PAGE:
The Future is Brick

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-By John Boley

Con Zarafetas believes in brick. As construction manager of Conrina Constructions, one of eastern Australia’s leading masonry contractors, he might be expected to like working with brick. But Con is keen to stress its bright future as a building material at a time when some people in the industry are tending to write it off.

“Brickwork has been around for thousands of years and it’s tried and tested. All the new products that are trying to replace it haven’t really been around long enough to be thoroughly tested to see what the outcomes are going to be. We are a traditional trade but still relevant – obviously not to the scale we used to be but I’m convinced and confident that there is a good future for brick as a construction material.”

Much of Conrina’s recent work has been on schools. “The bricks on the schools are going to last over a hundred years. Most of the schools in this country are brick-built and they are still there, as an example of the longevity of brickwork. They will still look good in a hundred years’ time. They don’t deteriorate.”

Brick is evolving to meet changing demands from architects and contractors, says Con. At the Redfern Housing Redevelopment, for example (see sidebar), the 4-5 storey buildings on the corners of the development are finished in glazed brick, “moving into more architectural design, more features.”

In general, then, brickwork is “not finished yet, not by a long shot – we might have lost the internal walls in buildings to other products but the facades will still remain, I think.”

In another project, Knox Grammar school in Wahroonga, currently under way, good old-fashioned craftsmanship is what Con believes sets his company apart. “It’s a very detailed job with old fashioned brickwork – something of a landmark project that will advertise the quality of brick.” He explains that the architect is “brick-friendly” and the school, a boarding school with a lengthy heritage, was keen to ensure continuity in new buildings so wanted the facade to be brickwork to match its other buildings. The design features many “old-style features from yesteryear – huge dome arches, a herringbone pattern in the brickwork, which is very difficult and time-consuming. We were pre-selected for that job because of our quality – we have men able to do that sort of work – and because of all the awards we have won for excellence in brickwork.”

It’s a big job too, involving laying some 100,000 bricks. “On the Knox project we have a site manager who has more than 30 years experience; he can remember doing these sort of things as an apprentice, whereas today’s bricklayers, a lot of them would not have the skill any more. There’s definitely no substitute for experience.”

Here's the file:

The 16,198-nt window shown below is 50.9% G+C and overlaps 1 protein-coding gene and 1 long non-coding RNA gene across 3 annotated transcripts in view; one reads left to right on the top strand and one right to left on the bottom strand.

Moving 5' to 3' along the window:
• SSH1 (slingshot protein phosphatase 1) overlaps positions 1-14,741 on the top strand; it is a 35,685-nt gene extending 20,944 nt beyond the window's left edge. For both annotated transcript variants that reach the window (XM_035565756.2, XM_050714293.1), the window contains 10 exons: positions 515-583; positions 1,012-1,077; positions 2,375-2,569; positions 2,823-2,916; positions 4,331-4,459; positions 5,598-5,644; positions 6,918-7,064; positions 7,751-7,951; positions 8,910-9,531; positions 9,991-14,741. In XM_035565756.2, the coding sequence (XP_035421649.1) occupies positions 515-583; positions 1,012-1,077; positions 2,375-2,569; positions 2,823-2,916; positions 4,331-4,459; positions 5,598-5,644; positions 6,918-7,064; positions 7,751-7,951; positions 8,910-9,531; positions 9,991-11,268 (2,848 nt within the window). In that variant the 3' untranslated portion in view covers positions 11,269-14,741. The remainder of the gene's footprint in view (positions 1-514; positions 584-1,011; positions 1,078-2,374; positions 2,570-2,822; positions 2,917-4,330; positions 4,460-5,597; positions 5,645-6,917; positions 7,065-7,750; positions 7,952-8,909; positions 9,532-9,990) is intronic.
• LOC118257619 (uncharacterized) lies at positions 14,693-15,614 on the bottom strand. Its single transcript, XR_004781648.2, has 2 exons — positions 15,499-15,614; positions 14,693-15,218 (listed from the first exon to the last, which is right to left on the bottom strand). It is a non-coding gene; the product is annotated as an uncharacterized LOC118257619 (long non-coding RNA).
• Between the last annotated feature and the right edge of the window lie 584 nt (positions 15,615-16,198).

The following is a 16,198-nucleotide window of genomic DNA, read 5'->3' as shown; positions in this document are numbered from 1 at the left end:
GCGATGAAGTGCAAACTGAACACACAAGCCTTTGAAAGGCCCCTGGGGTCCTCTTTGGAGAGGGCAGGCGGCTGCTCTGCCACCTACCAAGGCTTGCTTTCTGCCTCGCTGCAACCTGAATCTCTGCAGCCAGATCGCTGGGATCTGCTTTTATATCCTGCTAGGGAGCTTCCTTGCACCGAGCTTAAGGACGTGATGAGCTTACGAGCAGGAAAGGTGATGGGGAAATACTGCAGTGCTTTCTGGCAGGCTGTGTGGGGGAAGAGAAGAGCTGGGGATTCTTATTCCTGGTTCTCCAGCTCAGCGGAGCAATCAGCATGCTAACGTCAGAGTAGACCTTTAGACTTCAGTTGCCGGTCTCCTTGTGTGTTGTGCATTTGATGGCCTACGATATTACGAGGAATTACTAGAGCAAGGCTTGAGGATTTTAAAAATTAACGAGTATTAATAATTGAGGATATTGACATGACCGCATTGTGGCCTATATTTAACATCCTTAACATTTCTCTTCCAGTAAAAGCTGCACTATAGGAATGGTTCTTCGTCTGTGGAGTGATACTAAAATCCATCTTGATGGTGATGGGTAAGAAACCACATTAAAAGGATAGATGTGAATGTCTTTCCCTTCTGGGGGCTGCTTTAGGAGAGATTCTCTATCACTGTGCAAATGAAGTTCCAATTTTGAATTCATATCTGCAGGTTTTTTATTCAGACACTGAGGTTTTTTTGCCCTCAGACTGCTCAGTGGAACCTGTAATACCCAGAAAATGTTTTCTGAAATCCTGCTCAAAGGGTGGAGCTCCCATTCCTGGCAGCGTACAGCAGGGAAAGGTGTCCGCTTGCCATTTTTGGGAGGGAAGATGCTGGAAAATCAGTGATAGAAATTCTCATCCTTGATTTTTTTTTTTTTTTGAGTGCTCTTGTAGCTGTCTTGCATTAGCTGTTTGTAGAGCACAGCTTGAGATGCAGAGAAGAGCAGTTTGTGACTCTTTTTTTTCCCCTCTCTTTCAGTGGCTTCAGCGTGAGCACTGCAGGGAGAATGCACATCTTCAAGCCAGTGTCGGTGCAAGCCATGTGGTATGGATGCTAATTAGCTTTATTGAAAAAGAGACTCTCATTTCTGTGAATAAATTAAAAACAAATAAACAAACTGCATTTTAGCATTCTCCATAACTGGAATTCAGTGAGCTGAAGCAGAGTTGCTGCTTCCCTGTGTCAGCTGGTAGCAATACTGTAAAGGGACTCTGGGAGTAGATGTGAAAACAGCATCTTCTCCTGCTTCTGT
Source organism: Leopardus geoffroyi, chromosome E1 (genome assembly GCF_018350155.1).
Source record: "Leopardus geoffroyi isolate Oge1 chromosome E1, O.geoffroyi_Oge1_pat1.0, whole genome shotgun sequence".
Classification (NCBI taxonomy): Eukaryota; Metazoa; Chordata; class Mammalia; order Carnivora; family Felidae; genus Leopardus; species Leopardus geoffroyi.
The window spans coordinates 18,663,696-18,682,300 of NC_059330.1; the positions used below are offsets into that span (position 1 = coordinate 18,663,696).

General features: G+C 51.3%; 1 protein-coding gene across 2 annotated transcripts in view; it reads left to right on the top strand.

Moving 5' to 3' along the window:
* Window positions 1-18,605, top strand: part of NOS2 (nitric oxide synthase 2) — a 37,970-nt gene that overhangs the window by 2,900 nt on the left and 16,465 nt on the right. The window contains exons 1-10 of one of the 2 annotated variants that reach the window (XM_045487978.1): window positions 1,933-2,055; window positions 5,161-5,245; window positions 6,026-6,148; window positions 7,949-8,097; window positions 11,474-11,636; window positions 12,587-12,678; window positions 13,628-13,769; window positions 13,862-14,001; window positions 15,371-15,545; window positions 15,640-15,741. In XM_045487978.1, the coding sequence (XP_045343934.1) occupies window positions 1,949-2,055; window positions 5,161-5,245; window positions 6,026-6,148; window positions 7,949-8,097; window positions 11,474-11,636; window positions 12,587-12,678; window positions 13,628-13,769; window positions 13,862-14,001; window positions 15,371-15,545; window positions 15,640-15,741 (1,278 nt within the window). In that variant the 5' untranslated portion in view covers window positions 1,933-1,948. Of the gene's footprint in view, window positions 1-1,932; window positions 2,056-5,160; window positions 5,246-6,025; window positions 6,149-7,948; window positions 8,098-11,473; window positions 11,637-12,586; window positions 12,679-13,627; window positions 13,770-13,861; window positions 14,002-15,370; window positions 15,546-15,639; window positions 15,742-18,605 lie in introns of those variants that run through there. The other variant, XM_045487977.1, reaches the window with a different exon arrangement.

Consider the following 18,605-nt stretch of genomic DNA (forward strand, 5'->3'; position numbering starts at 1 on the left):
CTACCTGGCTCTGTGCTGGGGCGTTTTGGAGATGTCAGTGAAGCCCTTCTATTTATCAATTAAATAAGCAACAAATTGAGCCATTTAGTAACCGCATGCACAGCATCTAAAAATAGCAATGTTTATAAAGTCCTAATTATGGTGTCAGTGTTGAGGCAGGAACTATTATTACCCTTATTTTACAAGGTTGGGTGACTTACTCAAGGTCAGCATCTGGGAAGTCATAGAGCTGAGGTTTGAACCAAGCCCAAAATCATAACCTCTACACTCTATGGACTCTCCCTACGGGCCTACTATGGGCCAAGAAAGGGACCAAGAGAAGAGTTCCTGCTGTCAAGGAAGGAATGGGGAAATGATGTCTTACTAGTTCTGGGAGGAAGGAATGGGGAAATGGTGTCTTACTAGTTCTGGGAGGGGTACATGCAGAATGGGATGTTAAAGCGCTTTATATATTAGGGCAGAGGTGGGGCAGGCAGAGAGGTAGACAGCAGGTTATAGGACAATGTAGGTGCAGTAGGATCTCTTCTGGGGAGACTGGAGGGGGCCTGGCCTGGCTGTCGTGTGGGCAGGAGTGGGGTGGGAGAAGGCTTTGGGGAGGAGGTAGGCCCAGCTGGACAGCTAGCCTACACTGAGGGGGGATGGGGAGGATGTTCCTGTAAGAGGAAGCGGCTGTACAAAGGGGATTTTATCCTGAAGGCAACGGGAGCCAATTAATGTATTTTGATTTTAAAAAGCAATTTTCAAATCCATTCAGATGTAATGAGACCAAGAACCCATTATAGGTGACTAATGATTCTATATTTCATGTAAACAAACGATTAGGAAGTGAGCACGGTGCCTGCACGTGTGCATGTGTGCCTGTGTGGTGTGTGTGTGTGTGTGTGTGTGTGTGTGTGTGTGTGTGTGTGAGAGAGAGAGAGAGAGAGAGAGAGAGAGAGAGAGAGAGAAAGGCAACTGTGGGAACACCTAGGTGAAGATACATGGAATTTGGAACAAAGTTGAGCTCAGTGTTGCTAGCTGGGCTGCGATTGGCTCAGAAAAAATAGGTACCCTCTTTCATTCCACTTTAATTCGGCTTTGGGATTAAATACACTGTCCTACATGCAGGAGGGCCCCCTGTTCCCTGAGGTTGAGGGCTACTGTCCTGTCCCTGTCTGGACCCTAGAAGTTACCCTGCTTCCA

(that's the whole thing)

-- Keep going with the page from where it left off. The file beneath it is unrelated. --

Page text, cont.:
So is Conrina better placed than anyone else do do this type of work? “I think so, yes.” In any case, says Con, “there are not many companies that could get it done in that time-frame. It’s all about servicing the programme, and the scale of a project. In this kind of project, the brick is the most visible part of the project; if the builder doesn’t get the brick right, then the job won’t be successful. He has to select a bricklayer that can deliver the quality.”

Conrina does not advertise and relies mainly on repeat business from clients that recognise the company’s quality – Con acknowledges that its prices are not always the cheapest but sufficient project owners do understand and appreciate that cheapest is rarely best.

Although the use of brick has declined for some purposes, Conrina remains well placed. “The service we offer will become more niche, we’ll end up being more of a follow-on trade, less critical-path, more ‘feature’ than ‘bulk’. People will choose brick more as a feature, less as a construction type.” Finally, Con recalls just how old brickmaking is: “It’s the second-oldest profession in the world. Don’t forget the first industry in the convict settlements was brickmaking.”

Home Automation

Call it ‘domotics,’ and you are likely to receive a blank stare, but refer to it as ‘smart home’ or ‘home automation,’ and you will get a nod of acknowledgement. For the past few years, consumers have heard the word ‘smart’ attached to countless products and services, from food and drink to snacks like popcorn and mobile phones, which no one seems to refer to as a ‘cellphone’ anymore. Yet what, exactly, constitutes ‘smart’?

July 16, 2020, 9:42 AM AEST